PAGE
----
False Expense Service Reveals the Trouble With Documents

There’s been some news coverage lately about FalseExpense.com, a service that produces fake receipts to order “for novelty use only.”

The obvious purpose of this is to help people scam their companies’ expense reporting system by “padding” receipts.  People who are reimbursed for hotel, meals, etc. can create receipts for slightly more than they actually pay (or for that matter, create receipts for meals they skip altogether or eat a balogna sandwich for) and pocket the difference.  Apparently the same company aims to help people rip off their employers in any way they desire, as they also run “Fake Sick Notes USA.”  (Though people running that particular scam are often caught by their own actions.)

It’s interesting that receipts are considered “proof” of purchase.  A receipt, after all, is just a piece of paper, and what’s more, there is no standard for what a receipt looks like.  People know it should be printed on “receipt paper” — which is usually thin thermal paper, but is sometimes quite heavy paper tape that’s inkjet or impact printed — and contain certain pertinent data, like the location of the purchase, the tax, the total, and some legalese at the bottom.  In the modern era, receipts often have serial numbers or bar codes on them, which makes the receipt uniquely identifiable by the issuer, but is quite useless for anyone else to authenticate them.  After all, only someone who has access to Target’s computer system can say if Target receipt #824935729345 is authentic or not.  And when it comes to small mom-and-pop retailers (which often have cash register receipts that contain literally nothing but prices) and online retailers (whose receipts are trivially-forged HTML emails), receipt as proof of anything becomes even more ridiculous.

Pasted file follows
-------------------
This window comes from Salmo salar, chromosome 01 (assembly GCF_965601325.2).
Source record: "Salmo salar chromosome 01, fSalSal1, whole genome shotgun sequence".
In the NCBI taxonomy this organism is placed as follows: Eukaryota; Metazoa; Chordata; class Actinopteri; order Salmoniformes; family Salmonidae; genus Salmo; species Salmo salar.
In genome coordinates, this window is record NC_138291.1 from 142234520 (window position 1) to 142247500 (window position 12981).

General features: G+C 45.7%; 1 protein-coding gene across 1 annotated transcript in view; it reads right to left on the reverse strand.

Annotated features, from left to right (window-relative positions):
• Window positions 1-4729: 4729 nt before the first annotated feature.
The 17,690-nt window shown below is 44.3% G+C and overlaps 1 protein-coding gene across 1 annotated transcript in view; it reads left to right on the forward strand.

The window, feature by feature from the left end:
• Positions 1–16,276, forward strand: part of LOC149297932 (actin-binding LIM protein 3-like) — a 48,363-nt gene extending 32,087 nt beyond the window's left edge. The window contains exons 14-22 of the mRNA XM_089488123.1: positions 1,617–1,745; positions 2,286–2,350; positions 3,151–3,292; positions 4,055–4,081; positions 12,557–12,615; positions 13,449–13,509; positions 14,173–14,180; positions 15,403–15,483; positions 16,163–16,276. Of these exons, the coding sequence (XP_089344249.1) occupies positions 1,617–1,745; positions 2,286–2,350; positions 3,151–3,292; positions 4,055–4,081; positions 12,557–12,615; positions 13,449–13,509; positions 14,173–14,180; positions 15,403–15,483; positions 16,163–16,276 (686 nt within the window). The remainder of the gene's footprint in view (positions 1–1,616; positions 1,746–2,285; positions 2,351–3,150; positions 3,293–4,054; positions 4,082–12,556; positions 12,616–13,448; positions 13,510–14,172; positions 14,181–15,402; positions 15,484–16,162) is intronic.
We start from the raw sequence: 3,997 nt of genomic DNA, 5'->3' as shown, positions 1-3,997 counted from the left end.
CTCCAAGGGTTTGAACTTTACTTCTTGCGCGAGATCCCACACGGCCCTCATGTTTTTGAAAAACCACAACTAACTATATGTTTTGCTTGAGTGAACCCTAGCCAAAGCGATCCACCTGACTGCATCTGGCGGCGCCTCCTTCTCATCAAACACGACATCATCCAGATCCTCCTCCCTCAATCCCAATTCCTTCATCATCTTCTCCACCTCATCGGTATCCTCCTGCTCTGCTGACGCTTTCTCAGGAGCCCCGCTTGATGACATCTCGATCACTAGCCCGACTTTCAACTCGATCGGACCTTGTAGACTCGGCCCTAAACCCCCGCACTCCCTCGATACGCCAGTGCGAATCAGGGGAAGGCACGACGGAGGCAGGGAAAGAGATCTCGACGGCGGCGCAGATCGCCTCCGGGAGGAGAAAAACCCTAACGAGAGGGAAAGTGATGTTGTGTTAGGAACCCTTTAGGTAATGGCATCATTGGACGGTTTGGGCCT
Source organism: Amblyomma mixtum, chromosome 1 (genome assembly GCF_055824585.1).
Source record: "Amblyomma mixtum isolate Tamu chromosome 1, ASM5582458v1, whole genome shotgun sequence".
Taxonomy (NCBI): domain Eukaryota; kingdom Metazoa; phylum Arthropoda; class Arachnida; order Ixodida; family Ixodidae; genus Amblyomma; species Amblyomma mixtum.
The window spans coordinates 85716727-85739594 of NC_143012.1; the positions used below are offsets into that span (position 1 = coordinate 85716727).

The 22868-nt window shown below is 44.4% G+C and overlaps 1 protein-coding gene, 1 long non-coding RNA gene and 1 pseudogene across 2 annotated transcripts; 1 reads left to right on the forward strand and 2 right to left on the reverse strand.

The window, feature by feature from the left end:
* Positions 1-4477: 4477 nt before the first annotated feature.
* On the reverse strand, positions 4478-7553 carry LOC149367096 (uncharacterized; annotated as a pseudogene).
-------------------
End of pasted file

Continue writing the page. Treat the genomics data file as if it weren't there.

All this false expense site does is make available to the general public an ability that’s been available to the tech-savvy for years. Someone with Photoshop and a USB thermal printer (easily available on eBay for under $100) has been able to forge receipts since the 1990s. This is another case (like checking accounts) where the “security” of a system comes not from any internal defense, but simply from the fact that most people don’t have a security mindset — most people don’t look at everyday systems and think about their weak points and where they break down.  Since a recept is used as proof of purchase, people assume it is proof of purchase.

Unfortunately, there’s really not much to be done to “secure” receipts.  To do so would require data-sharing between merchants, employers, and the IRS, so as to make receipt numbers authenticable — and that’s a case of the solution being worse than the disease (the privacy implications would be staggering.)  As an employer, the best solution may be to simply avoid the problem — have the company book hotel and travel for the employee (rather than reimbursing after-the-fact), and provide a per diem allowance for expenses rather than reimbursing exact receipts.  Any time you rely on receipts from employees, there’s the potential for fraud losses.

attacks, authentication, legal, society

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